The Craft Industry has become just that–an industry. The best way to buy is to make us think we can’t be good artists without some gimmick, product, device, or thing. I love toys, but it’s not about making art.
Making meaning in my life… oh yes, still doing that! Different city, different house, different work-space, different light (better!), no basement to decorate but my beloved beach and waves are only a bike-ride away now: how’s that for inspiration! My art journals came out of the moving boxes and I’m slowly picking up the pieces and getting back to creating… I’m glad to see you are still here rockin’ and rolling the blog and cheering to us all to come on and see the beauty in life. Thanks Quinn!
I can’t tell you how happy I am to see you again, Marit, and hear you are a bike ride away from the beach! Life has been really tough on you and not a day has passed that I haven’t though about you.
Quinn, you are truly amazing. Thank you for all your beautiful words!!!
This is SOOOOOOOOO true. And, love the Sharpie walls!
The Sharpie walls blew me away!
Thank you for this reminder! Like, Christie posted, I become overwhelmed with so many supplies! At one point I was on a buying binge and didn’t get things organized. Now, I’ve WAY slowed down on buying but it takes me so long to gather supplies that by the time I do I am in another frame of mind altogether. I know getting organized first is the answer to that problem but with some health limitations I have it’s SLOW going. I don’t have the funds to pay someone to do it. I kept saying when I get everything organized I’ll create more. But after reading your post I’m just going to gather what’s handy and go to it! I’ll organize as I can and create along the way. I appreciate you pointing out what should be obvious but sometimes gets lost in the muddle of what has become my brain. LOL!
I was on that binge too! And there is just so much to “acquire”. And as nice as it is to be organized, that in itself can be overwhelming yes? i agree with you Silverchakra, just go with what is at hand. And that may change every few days. I have a little bag of stuff on my couch that i play with while watching TV with hubby. Minimal supplies. And you know, i find that so relaxing. And no digging for the perfect whatever!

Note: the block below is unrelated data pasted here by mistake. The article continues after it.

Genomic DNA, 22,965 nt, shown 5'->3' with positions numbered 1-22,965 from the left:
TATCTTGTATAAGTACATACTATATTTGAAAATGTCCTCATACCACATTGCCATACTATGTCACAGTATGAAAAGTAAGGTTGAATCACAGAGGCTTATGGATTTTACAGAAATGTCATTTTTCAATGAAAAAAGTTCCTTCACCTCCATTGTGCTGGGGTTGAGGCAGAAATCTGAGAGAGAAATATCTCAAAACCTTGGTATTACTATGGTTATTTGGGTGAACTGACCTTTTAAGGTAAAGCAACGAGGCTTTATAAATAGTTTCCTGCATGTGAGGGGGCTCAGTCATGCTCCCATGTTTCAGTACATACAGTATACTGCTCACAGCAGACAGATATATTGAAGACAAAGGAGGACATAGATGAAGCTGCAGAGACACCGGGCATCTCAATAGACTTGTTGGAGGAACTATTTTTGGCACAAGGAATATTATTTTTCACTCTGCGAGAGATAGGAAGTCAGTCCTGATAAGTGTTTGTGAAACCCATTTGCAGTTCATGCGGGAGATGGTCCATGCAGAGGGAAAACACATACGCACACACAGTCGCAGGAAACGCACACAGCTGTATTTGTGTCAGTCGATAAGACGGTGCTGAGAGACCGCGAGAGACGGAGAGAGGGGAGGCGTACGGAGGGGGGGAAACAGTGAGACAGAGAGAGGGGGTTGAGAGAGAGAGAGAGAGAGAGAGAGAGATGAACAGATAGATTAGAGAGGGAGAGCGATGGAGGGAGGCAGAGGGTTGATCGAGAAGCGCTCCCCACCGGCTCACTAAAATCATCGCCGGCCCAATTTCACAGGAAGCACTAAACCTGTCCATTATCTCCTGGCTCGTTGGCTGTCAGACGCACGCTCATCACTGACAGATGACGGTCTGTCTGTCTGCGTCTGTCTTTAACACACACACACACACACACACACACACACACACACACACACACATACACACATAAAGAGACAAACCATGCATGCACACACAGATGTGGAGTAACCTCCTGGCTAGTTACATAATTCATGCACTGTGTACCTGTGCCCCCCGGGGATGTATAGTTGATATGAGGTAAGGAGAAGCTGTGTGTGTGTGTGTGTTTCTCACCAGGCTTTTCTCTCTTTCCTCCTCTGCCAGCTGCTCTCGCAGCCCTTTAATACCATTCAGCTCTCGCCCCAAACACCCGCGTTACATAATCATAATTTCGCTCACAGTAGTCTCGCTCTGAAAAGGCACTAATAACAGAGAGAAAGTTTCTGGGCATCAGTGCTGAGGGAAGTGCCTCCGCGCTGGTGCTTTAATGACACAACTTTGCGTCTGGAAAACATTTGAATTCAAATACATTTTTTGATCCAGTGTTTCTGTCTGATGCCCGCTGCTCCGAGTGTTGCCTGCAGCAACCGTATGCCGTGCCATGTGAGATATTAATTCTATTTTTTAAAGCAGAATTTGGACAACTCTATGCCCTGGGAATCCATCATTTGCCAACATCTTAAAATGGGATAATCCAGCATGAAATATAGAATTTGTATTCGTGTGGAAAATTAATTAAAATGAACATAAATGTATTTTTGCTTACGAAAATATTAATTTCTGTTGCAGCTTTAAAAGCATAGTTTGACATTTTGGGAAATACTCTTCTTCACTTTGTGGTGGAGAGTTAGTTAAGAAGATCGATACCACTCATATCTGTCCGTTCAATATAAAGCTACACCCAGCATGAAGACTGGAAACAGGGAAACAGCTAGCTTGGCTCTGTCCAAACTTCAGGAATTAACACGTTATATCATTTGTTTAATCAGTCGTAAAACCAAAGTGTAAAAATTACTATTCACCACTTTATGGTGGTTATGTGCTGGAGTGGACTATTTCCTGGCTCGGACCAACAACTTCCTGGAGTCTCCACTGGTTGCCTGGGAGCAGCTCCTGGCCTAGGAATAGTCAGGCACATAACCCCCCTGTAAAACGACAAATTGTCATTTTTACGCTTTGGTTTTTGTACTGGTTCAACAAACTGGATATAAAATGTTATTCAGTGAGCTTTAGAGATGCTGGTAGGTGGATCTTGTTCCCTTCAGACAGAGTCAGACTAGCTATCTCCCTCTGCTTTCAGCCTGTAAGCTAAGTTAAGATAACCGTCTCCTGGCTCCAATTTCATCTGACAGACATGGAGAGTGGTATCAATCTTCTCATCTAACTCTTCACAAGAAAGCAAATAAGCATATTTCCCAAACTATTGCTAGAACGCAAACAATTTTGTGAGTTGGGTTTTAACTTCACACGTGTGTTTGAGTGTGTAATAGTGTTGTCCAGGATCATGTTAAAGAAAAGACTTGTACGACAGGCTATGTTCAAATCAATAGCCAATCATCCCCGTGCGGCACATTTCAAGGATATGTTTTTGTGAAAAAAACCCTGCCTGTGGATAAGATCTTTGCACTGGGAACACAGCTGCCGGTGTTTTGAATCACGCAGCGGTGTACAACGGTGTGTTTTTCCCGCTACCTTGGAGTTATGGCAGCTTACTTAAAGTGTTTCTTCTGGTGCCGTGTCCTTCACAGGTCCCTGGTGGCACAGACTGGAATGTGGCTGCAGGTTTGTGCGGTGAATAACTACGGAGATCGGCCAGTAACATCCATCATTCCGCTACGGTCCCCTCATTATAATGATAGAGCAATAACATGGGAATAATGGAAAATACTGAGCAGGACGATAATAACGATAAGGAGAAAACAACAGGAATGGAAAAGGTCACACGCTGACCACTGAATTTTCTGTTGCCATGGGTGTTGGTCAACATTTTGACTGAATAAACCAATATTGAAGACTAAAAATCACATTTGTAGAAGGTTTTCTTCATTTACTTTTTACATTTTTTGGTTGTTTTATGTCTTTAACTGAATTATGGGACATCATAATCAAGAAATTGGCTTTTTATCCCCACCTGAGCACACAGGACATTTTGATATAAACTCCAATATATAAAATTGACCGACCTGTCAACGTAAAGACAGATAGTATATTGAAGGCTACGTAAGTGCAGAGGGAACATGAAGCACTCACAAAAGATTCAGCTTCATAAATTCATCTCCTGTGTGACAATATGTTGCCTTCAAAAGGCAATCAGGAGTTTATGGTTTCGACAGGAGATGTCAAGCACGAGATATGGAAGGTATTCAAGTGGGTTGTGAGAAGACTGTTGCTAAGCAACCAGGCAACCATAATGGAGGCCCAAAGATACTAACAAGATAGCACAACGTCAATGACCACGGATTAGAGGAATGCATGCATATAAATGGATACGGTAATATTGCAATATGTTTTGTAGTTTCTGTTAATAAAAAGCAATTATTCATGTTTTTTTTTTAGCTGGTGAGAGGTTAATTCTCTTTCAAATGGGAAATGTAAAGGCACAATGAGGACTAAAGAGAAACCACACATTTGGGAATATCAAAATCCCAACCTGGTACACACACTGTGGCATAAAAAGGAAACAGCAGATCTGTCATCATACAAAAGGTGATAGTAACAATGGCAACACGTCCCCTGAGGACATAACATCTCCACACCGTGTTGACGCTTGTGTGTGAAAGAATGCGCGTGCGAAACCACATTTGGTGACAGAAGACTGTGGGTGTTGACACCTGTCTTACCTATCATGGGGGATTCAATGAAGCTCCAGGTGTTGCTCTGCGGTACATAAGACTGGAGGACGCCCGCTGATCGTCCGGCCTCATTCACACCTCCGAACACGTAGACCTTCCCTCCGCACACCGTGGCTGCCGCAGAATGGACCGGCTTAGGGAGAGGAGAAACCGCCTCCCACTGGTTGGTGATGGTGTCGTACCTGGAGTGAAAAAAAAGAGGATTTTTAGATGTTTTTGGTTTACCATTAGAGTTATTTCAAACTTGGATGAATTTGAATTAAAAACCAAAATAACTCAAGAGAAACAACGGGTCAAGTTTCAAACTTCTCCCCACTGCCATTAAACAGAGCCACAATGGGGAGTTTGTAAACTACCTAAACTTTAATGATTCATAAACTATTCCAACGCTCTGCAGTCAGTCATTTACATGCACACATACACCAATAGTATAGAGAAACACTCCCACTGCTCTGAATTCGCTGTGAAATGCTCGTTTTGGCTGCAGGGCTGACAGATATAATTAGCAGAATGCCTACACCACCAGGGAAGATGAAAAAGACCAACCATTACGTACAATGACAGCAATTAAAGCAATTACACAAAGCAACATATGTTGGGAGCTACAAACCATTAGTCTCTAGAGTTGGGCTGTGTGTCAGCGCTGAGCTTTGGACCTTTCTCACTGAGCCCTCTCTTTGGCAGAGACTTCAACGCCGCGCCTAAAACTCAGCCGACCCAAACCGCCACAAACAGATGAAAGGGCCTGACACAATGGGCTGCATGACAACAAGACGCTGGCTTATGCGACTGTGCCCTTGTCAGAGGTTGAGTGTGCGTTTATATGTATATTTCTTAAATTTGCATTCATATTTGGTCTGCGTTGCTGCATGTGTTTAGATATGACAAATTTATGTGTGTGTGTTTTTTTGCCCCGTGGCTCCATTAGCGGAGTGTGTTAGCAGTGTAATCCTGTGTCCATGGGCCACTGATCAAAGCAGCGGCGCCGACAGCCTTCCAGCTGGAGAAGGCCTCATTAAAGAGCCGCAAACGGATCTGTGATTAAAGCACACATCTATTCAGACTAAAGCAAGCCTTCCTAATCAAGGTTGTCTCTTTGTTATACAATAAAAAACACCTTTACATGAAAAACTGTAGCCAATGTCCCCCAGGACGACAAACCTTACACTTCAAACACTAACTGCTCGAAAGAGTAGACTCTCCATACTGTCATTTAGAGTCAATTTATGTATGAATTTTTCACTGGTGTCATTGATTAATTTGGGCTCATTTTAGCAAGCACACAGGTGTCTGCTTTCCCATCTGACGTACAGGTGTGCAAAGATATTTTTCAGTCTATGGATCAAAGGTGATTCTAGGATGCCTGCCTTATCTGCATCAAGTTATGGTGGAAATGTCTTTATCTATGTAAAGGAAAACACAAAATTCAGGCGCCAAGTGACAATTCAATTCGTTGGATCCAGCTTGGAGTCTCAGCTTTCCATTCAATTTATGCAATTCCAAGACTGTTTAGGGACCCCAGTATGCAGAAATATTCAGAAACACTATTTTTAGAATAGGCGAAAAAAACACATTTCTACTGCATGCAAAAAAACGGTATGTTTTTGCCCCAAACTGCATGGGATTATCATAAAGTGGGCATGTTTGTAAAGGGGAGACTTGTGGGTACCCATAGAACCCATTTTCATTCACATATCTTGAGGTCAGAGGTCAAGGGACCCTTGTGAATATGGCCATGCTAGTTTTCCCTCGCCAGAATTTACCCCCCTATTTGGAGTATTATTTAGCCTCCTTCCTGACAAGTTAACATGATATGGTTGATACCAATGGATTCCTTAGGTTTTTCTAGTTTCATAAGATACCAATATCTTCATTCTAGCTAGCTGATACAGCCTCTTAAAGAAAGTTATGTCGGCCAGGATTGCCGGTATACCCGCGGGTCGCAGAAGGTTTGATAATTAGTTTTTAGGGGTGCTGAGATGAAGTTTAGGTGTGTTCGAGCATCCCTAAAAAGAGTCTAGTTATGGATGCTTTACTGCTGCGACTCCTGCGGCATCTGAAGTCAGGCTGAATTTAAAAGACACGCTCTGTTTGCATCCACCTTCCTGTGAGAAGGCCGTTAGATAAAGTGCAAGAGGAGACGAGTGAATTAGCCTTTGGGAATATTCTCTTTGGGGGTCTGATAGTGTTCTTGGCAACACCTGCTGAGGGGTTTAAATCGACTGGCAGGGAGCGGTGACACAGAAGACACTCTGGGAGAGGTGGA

Like you, I figured out how much I wasn’t using when I traveled and had just the minimum with me. And it was enough.
Sounds like you have a good skill of working with your limits–both physical and materials. And that’s the best solution.
Such wise words, Quinn !! I am one of those who has gotten caught that “If I have this or that new thing I will be able to draw/paint/journal just like I really want to”. What a silly idea. Your two examples are perfect – a Sharpie and paper. I hope this will inspire me today to carve out some time and draw. To express myself in art. Thanks for the reminder
Meredith in NC who is slowly but surely downsizing her stash to a manageable level
just recently I found a tote as i was organizing our basement. I had written on it “craft supplies” for when we moved into our current house 12 years ago. It held ALL of my supplies. I now have a whole room full (which does include all my books too, but hey, you know what I mean!)
I do so know what you mean. Even when you cut back, art supplies multiply and accumulate.
Thank you for sharing your “right on” thoughts! My first art space was my closet which was large enough to hold my table! Now my art space is in the guest bedroom. I have discovered that the more “stuff” I have the longer it takes to find a home for it and that takes time away from creating.
It’s much like a pantry–the more you have, the more elaborate the outcome should be.
Thank you for this timely reminder! I find having so many products and choices overwhelming. Simplify and get busy creating. That, I can do.
It slows down creativity, having all those choices. Sometimes simplifying lets the ideas stand out.